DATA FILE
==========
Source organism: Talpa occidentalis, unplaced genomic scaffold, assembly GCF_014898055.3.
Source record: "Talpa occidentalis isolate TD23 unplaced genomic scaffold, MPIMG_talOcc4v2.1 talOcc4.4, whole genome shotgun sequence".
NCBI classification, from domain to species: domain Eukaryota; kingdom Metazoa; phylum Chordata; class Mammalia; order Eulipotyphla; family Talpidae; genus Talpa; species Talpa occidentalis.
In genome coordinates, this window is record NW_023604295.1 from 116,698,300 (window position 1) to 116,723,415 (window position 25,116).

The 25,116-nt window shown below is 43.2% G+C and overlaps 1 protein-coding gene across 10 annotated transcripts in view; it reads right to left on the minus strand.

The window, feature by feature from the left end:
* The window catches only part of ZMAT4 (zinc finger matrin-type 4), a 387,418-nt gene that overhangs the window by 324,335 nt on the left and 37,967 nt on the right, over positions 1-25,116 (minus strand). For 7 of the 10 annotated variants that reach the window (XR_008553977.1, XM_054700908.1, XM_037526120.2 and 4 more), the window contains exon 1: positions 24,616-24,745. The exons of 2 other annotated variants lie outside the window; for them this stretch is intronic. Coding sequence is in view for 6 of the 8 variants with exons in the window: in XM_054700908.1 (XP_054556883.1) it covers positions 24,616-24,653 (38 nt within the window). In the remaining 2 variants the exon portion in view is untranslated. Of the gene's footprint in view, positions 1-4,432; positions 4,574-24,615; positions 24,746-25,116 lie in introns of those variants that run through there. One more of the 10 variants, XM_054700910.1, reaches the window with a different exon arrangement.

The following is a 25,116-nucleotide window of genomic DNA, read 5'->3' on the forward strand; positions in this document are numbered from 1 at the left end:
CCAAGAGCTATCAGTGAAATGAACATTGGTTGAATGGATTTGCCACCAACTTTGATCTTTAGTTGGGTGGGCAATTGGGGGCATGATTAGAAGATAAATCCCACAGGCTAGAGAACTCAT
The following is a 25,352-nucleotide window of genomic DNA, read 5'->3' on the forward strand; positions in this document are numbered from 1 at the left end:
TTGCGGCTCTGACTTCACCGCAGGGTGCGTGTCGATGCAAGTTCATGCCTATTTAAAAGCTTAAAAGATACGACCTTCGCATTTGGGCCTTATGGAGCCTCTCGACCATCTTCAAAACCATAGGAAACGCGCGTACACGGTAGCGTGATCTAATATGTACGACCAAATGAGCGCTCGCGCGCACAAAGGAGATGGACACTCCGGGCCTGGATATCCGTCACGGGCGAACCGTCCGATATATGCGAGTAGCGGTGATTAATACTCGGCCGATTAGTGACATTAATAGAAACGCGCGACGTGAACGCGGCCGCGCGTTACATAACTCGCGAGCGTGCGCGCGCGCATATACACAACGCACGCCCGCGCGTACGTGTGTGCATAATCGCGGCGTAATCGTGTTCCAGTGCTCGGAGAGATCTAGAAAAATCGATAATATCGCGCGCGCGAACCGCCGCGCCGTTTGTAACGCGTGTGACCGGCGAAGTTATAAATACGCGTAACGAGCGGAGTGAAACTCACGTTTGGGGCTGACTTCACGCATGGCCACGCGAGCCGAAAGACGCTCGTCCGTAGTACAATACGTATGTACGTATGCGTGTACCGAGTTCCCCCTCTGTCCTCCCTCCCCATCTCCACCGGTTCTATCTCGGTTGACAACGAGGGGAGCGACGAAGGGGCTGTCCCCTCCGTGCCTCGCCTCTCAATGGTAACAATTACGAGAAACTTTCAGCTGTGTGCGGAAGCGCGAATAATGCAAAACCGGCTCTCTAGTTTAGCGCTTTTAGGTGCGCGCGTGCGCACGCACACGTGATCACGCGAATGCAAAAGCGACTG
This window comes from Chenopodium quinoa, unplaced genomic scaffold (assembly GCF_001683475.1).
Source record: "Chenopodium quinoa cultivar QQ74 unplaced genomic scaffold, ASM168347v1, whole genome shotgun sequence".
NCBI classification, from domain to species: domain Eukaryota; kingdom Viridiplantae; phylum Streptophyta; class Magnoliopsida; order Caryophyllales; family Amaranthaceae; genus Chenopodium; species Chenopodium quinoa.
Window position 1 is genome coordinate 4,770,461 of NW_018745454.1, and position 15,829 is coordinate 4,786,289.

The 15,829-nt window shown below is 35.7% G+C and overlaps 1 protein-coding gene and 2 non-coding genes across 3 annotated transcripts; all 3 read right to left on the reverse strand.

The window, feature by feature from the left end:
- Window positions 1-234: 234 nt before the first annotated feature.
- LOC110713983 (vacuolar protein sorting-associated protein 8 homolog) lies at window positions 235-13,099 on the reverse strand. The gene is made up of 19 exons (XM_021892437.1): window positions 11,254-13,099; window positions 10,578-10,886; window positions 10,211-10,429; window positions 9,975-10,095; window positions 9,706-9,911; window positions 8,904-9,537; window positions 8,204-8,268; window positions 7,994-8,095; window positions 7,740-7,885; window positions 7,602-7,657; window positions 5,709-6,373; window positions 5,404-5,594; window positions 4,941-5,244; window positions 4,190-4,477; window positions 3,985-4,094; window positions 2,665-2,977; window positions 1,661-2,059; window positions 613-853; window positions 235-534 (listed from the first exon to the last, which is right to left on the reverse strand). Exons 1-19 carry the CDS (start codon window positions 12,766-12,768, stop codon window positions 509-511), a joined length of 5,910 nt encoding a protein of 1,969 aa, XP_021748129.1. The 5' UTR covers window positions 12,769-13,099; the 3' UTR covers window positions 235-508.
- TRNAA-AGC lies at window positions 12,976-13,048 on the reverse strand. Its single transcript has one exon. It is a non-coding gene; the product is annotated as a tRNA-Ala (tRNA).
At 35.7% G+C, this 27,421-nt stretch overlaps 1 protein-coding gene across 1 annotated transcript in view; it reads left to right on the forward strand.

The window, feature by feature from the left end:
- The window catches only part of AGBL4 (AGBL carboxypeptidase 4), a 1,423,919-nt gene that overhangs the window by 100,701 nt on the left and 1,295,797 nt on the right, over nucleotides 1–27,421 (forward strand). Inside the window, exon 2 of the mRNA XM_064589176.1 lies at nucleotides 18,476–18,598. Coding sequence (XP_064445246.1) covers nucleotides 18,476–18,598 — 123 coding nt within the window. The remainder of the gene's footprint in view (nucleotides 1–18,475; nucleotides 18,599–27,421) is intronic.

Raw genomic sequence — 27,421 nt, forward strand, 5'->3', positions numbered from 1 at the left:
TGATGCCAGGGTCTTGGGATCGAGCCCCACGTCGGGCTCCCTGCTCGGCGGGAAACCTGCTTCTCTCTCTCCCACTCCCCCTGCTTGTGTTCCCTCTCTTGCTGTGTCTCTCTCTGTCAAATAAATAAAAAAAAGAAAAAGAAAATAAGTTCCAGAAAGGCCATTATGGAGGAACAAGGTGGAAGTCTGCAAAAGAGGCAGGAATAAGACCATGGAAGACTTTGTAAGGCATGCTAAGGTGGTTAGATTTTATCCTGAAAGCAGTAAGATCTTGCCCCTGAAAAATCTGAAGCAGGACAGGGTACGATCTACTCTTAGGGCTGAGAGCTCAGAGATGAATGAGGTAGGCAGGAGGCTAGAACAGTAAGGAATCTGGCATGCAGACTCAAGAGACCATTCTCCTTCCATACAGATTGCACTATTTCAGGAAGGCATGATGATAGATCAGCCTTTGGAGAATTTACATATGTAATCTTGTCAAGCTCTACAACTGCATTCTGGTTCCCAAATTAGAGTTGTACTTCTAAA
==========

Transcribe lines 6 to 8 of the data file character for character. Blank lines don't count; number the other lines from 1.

The window, feature by feature from the left end:
* The window catches only part of ZMAT4 (zinc finger matrin-type 4), a 387,418-nt gene that overhangs the window by 324,335 nt on the left and 37,967 nt on the right, over positions 1-25,116 (minus strand). For 7 of the 10 annotated variants that reach the window (XR_008553977.1, XM_054700908.1, XM_037526120.2 and 4 more), the window contains exon 1: positions 24,616-24,745. The exons of 2 other annotated variants lie outside the window; for them this stretch is intronic. Coding sequence is in view for 6 of the 8 variants with exons in the window: in XM_054700908.1 (XP_054556883.1) it covers positions 24,616-24,653 (38 nt within the window). In the remaining 2 variants the exon portion in view is untranslated. Of the gene's footprint in view, positions 1-4,432; positions 4,574-24,615; positions 24,746-25,116 lie in introns of those variants that run through there. One more of the 10 variants, XM_054700910.1, reaches the window with a different exon arrangement.

The following is a 25,116-nucleotide window of genomic DNA, read 5'->3' on the forward strand; positions in this document are numbered from 1 at the left end: